community mental health center, hospital, asylum, monumental, symbolic, hierarchical organizations of isolation
This thesis references the wave of new ideas for architecture’s response to mental health during the 1960s, based on a new understanding and approach to mental illness in society, with the proposals for Community Mental Health Centers (CMHCs). These facilities formed the architectural basis of the Community Mental Health Act of 1963, which was ultimately never fulfilled, marking the wave of deinstitutionalization and the closing of psychiatric hospitals without these CMHCs in place. Therefore, this thesis picks up where the ball was dropped back then, proposing a new architectural solution based on further research and insight that has since taken place. The architectural typology of the asylum, based on the Kirkbride model, reflected society’s validation (and, therefore, more serious and humane treatment) of mental illness. However, the actual outcomes and depictions in popular movies have shown the admirable intentions of the Kirkbride model, based on monumental, symbolic, and hierarchical organizations of isolation, failed.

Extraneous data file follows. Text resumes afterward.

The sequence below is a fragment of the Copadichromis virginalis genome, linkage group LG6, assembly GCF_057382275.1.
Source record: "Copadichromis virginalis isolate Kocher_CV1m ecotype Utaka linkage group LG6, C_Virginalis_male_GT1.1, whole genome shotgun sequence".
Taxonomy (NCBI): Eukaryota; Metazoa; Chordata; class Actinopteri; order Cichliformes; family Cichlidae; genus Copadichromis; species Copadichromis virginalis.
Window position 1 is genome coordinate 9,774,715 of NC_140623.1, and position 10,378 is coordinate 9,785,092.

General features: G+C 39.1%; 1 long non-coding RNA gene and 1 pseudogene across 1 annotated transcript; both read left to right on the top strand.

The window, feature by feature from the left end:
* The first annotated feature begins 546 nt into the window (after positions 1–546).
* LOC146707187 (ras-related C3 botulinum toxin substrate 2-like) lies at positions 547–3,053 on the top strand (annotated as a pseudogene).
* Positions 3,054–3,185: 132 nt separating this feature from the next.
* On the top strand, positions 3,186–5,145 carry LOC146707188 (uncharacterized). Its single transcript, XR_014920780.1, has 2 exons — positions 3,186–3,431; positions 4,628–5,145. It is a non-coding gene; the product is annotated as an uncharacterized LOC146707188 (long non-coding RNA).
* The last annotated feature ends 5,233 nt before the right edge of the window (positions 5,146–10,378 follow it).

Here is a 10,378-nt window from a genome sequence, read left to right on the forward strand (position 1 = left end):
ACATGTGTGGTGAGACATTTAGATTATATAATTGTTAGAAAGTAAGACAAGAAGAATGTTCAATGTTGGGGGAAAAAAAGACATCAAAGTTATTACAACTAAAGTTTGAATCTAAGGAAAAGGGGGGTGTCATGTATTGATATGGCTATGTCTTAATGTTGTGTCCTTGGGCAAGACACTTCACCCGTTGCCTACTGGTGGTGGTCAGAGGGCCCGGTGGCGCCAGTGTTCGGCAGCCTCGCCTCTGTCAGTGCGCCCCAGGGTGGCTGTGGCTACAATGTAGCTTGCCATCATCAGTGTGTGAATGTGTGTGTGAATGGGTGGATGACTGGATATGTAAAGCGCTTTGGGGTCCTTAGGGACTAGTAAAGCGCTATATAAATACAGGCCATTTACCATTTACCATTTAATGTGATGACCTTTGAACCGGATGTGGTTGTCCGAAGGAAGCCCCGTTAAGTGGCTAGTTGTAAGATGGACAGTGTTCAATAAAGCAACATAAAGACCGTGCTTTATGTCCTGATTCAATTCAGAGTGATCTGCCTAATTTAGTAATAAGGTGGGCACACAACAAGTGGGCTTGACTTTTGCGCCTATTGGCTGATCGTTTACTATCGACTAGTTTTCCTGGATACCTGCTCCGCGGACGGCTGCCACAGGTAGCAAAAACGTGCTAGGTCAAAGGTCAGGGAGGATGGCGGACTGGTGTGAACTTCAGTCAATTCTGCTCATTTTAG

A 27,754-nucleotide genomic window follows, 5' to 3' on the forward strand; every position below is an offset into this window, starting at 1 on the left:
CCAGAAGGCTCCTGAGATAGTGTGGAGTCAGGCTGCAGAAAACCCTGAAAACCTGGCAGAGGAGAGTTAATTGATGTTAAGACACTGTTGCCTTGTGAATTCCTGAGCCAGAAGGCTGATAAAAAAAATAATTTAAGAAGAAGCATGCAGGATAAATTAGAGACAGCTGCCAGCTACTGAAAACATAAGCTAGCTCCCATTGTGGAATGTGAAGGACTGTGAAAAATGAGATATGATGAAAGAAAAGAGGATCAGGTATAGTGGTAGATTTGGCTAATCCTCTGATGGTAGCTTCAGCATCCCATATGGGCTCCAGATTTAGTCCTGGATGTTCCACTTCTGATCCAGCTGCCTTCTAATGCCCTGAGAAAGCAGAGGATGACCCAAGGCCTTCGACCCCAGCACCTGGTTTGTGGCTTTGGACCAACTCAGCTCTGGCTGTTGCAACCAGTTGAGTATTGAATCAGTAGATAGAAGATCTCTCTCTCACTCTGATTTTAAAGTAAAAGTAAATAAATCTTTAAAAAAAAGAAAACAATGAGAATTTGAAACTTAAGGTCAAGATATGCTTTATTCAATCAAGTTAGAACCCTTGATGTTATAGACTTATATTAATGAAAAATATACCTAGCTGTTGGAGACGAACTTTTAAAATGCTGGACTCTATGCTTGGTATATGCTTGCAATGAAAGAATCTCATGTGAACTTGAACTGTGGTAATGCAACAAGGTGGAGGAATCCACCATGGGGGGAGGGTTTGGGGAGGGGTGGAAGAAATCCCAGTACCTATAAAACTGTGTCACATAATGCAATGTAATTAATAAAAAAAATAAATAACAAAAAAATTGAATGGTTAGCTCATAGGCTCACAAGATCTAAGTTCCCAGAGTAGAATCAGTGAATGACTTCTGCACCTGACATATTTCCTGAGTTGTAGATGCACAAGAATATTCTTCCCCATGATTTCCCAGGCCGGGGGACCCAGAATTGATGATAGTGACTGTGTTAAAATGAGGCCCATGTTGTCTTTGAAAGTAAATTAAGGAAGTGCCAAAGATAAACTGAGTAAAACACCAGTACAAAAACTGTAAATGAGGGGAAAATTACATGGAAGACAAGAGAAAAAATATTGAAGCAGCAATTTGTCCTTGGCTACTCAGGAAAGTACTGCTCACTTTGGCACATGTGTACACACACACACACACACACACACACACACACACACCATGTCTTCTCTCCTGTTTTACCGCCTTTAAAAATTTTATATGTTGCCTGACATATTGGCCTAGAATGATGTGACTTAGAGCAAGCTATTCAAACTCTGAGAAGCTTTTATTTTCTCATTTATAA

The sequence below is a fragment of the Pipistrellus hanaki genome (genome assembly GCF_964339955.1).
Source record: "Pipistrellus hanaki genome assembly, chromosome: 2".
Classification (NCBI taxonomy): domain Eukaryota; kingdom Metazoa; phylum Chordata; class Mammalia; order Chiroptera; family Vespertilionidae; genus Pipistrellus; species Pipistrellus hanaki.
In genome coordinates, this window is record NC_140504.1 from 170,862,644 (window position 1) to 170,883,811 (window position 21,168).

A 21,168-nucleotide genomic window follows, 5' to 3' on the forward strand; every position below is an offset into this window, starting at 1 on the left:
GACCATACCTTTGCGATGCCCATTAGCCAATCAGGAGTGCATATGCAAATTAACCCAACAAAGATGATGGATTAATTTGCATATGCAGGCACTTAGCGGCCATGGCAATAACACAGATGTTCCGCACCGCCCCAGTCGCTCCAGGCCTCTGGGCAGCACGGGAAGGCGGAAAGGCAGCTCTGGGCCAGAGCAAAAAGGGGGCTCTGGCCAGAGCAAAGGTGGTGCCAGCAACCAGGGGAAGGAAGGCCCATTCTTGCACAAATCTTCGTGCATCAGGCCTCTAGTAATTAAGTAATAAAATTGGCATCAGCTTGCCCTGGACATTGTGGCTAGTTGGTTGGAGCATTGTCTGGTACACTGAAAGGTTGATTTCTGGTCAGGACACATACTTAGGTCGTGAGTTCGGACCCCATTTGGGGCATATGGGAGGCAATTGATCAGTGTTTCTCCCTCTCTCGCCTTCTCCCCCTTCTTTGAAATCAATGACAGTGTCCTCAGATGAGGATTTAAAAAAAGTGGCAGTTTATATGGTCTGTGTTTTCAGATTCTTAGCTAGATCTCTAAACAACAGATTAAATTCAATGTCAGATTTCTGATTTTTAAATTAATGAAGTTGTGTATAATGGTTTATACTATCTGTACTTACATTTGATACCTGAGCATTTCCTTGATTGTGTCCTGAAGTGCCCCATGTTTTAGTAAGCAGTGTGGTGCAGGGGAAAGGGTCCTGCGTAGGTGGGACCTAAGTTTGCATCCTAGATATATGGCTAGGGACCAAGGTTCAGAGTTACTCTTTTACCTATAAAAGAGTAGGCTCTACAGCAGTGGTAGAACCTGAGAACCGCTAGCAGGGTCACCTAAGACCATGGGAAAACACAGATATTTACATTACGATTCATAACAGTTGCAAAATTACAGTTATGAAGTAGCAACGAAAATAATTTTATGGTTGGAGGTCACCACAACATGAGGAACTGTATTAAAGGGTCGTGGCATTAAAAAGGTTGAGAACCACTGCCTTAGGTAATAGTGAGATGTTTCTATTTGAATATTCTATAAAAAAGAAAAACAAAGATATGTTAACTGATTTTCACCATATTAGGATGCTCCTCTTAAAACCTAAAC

Lipuma, Dominic, "A Mat Response to Deinstitutionalization" (2015). Architecture Thesis Prep. 297.
Syracuse Architecture 2015
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